According to the security firm ESET a new malware dubbed Win32/Brolux is infected computers in Japan, threat actors are relying on the Flash Player exploit (CVE-2015-5119) disclosed after the Hacking Team hack and the Internet Explorer flaw “Unicorn” (CVE-2014-6332).
Despite both vulnerabilities have been fixed crooks are still exploiting them to serve malware in the wild, in this case, bad actors are spreading the Brolux banking Trojan through an adult website.
“A banking trojan, detected by ESET as Win32/Brolux.A, is targeting Japanese internet banking users and spreading through at least two vulnerabilities: a Flash vulnerability leaked in the Hacking Team hack and the so-called unicorn bug, a vulnerability in Internet Explorer discovered in late 2014. Both exploits are (still) distributed through an adult website and try to install a signed malicious binary designed to steal personal information from the victim. ” states the blog post published by ESET.
The experts noticed that the digital certificate was previously used to sign other malicious codes, in one case it was used to sign the Venik banking Trojan that targeted financial organizations in Korea, and potentially unwanted applications (PUAs).
The experts explained that once the victim’s machine has been infected the Brolux banking Trojan downloads two configuration files, respectively containing a list of 88 URLs and a list of browser window titles used by Japanese Internet online banking services.
Brolux supports Internet Explorer, Firefox and Chrome browsers.
If the victims use the Internet Explorer, the malware monitors the websites visited by with the browser searching for one of the online banking websites present in the configuration file. If the victims use Firefox or Chrome, the malware compares the window’s title with the list from the other configuration file.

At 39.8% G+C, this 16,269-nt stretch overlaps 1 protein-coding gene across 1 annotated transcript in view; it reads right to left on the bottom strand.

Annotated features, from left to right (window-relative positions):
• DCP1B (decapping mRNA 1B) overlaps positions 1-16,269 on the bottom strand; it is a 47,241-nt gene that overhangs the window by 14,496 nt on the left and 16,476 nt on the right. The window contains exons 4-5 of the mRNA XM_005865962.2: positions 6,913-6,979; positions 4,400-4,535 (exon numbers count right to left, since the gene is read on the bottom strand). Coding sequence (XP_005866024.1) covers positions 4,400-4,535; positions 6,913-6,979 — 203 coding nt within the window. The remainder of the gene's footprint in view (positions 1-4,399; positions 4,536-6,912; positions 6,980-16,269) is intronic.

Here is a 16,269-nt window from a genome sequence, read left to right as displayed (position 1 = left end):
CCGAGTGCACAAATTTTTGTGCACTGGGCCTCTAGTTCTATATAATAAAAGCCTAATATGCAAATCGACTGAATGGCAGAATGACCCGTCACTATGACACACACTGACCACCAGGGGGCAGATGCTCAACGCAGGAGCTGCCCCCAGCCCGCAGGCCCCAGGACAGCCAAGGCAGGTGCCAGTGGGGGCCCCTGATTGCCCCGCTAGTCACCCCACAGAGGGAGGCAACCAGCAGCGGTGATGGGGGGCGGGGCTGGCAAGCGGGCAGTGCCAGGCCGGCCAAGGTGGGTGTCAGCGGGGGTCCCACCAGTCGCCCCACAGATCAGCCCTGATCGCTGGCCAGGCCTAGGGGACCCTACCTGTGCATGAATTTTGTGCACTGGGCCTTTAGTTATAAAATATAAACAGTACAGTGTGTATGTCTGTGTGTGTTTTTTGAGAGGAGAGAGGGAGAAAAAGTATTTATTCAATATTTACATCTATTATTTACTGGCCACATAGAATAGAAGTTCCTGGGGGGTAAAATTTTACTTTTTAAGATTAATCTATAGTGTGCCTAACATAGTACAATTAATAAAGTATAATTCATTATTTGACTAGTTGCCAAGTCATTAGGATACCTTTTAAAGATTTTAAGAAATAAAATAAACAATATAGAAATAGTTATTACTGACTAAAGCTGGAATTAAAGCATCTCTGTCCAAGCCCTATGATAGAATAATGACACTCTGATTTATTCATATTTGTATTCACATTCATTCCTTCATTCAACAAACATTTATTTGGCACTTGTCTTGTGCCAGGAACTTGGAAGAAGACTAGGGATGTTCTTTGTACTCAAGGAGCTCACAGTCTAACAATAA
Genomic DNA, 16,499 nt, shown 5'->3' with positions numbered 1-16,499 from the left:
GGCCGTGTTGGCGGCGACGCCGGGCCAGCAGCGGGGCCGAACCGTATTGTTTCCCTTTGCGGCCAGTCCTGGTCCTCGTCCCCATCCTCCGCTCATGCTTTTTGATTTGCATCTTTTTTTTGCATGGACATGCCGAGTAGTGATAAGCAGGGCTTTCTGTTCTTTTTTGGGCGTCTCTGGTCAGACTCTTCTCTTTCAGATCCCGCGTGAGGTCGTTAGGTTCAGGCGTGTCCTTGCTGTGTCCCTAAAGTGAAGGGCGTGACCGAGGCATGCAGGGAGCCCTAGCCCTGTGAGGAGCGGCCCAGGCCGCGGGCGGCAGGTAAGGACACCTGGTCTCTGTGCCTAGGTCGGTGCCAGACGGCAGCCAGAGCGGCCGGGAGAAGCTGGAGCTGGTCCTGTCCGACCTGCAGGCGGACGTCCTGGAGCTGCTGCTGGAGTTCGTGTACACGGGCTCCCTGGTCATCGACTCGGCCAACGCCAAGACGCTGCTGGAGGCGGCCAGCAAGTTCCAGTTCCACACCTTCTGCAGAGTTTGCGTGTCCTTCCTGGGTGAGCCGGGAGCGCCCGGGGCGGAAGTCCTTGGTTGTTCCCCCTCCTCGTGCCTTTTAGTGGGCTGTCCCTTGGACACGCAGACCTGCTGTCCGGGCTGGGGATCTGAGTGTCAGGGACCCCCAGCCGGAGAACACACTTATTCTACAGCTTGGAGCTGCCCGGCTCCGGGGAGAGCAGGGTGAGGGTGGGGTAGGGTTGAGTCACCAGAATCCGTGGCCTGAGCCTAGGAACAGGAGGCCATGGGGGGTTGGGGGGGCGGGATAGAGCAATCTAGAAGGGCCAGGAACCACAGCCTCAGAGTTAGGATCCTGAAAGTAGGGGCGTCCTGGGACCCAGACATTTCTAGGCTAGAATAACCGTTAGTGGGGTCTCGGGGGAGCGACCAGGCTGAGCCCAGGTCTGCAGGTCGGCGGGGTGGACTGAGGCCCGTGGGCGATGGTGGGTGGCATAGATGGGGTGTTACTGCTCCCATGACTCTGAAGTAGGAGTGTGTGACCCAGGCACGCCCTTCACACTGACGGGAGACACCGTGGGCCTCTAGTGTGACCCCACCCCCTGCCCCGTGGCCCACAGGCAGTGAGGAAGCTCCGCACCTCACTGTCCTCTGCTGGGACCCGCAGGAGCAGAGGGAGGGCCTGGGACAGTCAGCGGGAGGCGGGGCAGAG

When the victims visit one of the targeted banking sites, the Brolux malware created a new process and it present users a phishing page designed to harvest login credentials and other information, such as security questions and answers, email addresses, PINs and payment card data.
“The phishing page asks for login information, as well as answers to security questions. The page tries to use two trusted institutions in Japan: the Public Prosecutors Office and the Financial Services Agency (FSA). The URL mimics both institutions while the page’s content refer to the FSA.” continues the blog post.
Who is behind this malware campaign?
Evidence collected by ESET suggests the involvement of Chinese crooks, for example the phishing pages contain text written in Chinese, the malware is signed with a certificate issued to a Chinese organization and one of the samples detected by the experts uses a Chinese mutex name.
(Security Affairs – Brolux Banking Trojan, Japan)